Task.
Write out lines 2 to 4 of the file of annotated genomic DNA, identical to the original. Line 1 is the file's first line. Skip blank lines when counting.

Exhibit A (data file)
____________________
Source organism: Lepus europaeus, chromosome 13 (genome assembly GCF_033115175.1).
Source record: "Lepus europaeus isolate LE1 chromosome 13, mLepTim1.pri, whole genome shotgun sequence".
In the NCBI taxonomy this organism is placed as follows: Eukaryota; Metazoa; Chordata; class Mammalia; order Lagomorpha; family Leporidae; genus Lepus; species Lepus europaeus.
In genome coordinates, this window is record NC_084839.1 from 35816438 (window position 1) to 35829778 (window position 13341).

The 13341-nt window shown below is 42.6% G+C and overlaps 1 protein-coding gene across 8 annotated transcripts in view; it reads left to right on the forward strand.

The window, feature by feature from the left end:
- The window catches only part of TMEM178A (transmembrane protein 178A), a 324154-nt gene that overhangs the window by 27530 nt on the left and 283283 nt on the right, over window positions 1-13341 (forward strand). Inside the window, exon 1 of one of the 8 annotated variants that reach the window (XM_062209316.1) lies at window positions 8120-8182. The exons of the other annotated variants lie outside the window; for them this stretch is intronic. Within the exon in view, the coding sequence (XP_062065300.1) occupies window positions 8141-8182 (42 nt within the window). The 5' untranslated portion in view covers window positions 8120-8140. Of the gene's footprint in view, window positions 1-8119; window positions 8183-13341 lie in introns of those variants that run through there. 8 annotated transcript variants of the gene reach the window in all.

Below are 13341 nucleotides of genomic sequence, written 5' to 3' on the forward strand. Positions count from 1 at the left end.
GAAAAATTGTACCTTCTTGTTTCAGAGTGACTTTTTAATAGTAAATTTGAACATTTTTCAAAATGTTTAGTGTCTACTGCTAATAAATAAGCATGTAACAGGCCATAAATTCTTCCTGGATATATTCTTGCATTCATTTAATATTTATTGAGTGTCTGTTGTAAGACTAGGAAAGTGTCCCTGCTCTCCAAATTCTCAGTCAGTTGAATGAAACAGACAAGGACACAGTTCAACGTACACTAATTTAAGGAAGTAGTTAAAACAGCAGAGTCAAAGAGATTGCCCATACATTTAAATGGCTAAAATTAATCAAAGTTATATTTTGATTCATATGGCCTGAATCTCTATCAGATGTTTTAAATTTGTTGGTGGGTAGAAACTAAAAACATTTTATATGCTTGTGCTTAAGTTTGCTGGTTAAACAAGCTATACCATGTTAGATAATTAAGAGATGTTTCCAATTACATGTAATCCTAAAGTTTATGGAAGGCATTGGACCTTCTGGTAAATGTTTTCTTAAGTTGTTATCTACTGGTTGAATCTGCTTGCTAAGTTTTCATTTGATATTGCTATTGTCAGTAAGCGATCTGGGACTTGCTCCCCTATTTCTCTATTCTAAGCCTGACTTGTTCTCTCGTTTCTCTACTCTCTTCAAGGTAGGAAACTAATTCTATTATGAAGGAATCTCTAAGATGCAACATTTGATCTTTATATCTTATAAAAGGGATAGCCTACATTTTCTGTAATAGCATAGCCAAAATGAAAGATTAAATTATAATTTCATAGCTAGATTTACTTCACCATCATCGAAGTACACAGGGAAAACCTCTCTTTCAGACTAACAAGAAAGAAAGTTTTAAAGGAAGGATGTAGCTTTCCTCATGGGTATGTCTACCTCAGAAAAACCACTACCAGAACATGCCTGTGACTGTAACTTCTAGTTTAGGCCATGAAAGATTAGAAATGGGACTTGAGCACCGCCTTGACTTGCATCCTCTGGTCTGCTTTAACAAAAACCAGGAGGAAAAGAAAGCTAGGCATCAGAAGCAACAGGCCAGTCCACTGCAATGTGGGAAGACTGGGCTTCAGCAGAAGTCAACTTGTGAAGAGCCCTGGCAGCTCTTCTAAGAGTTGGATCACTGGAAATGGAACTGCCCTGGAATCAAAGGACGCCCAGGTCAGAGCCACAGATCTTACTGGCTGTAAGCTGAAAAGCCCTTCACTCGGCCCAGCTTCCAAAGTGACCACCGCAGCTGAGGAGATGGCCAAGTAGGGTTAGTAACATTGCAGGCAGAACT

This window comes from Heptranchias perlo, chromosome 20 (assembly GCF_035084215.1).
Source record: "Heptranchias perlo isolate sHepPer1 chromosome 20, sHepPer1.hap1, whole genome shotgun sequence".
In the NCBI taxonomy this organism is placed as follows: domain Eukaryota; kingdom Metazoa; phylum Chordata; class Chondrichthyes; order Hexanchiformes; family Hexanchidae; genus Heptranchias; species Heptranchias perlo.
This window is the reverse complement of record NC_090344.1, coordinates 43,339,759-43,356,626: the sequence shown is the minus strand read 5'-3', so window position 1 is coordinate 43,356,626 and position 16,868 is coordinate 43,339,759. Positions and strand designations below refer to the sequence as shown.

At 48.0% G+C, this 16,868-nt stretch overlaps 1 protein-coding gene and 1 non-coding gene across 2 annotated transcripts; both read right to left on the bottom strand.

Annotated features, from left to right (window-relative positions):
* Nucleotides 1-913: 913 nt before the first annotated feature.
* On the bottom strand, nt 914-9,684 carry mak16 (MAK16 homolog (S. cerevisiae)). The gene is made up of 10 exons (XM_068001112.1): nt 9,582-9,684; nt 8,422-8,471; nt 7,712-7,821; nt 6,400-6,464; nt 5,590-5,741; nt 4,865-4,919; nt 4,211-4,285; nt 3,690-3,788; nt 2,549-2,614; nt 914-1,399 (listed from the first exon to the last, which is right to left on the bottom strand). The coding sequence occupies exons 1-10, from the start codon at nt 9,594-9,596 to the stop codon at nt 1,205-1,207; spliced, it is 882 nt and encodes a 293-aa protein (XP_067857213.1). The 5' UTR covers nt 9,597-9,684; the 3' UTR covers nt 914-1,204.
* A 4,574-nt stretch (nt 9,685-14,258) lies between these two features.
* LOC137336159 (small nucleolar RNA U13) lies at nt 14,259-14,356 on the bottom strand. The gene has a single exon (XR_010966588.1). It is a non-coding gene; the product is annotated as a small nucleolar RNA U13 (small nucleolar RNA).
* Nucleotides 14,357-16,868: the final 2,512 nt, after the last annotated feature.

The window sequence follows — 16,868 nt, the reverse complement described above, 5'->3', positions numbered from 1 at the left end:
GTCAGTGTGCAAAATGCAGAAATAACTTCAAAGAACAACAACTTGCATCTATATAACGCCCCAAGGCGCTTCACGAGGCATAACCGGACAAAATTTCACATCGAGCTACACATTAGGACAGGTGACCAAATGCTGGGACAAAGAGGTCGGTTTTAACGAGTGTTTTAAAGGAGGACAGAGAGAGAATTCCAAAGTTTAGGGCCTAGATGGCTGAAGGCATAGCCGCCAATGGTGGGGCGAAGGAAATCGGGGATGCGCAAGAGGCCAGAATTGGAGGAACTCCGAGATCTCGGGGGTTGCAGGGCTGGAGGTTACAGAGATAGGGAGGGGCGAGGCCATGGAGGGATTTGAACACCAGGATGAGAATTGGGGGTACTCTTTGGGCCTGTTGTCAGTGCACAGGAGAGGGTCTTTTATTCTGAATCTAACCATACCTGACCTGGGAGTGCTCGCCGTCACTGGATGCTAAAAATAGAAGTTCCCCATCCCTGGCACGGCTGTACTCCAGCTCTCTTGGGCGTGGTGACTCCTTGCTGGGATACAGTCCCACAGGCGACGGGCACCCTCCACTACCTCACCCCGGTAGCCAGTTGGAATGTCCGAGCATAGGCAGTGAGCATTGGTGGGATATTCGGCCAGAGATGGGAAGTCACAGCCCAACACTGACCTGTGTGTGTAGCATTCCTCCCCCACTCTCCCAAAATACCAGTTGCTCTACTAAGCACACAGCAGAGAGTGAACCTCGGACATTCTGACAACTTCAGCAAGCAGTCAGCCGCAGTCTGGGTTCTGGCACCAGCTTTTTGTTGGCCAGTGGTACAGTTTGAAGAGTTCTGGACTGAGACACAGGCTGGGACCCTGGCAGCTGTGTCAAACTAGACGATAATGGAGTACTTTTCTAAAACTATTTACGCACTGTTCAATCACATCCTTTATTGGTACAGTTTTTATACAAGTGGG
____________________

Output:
Source record: "Lepus europaeus isolate LE1 chromosome 13, mLepTim1.pri, whole genome shotgun sequence".
In the NCBI taxonomy this organism is placed as follows: Eukaryota; Metazoa; Chordata; class Mammalia; order Lagomorpha; family Leporidae; genus Lepus; species Lepus europaeus.
In genome coordinates, this window is record NC_084839.1 from 35816438 (window position 1) to 35829778 (window position 13341).